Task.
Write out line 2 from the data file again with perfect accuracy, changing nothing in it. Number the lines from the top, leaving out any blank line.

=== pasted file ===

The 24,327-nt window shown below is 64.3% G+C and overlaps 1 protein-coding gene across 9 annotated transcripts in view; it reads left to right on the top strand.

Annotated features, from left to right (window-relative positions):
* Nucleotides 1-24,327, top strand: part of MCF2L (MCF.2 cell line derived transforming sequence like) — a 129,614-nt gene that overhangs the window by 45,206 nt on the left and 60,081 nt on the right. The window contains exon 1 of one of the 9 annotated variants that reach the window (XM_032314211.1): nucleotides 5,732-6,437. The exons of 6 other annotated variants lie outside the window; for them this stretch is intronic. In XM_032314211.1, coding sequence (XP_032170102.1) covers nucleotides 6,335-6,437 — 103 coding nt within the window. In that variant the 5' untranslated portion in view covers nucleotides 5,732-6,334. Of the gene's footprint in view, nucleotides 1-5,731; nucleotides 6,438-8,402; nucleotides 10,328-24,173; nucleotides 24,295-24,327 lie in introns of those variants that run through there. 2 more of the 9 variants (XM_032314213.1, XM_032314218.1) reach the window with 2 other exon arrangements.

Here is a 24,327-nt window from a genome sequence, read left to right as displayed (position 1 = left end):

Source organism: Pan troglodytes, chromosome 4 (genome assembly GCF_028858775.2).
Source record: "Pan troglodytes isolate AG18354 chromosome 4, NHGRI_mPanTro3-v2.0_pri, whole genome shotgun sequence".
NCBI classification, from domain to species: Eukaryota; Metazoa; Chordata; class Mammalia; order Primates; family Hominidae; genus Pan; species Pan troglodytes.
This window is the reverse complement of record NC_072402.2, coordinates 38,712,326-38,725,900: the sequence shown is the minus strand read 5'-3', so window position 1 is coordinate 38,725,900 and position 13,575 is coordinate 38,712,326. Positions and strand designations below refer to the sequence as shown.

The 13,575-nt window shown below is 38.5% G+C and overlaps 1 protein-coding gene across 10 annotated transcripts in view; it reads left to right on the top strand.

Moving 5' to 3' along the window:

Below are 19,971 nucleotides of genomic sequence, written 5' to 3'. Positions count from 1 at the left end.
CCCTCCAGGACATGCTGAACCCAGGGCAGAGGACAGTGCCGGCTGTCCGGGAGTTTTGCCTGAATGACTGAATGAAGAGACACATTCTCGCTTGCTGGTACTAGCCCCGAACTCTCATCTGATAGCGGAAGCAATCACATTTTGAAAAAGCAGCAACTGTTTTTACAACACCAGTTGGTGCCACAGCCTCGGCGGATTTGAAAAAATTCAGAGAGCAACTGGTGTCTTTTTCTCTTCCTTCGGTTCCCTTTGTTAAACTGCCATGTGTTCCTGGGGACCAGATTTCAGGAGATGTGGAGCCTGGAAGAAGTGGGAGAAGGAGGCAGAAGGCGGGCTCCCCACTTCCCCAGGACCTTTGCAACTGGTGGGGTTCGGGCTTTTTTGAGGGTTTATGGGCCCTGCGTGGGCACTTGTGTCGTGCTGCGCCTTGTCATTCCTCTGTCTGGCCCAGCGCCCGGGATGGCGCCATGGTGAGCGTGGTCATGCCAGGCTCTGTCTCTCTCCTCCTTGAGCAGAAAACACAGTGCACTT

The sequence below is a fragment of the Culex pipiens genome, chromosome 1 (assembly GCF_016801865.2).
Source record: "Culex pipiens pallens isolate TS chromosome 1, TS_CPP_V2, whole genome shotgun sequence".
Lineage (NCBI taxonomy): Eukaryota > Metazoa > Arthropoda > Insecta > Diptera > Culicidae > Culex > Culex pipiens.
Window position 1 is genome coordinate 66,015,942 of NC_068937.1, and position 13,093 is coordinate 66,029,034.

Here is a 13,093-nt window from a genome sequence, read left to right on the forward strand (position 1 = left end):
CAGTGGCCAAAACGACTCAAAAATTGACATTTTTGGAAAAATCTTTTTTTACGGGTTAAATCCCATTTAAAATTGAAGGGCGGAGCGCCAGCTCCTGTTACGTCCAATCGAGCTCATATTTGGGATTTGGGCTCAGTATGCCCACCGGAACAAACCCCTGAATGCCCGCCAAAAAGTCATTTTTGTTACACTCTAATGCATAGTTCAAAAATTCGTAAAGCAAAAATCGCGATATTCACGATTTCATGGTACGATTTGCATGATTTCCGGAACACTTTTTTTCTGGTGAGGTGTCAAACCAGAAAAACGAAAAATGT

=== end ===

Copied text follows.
Annotated features, from left to right (window-relative positions):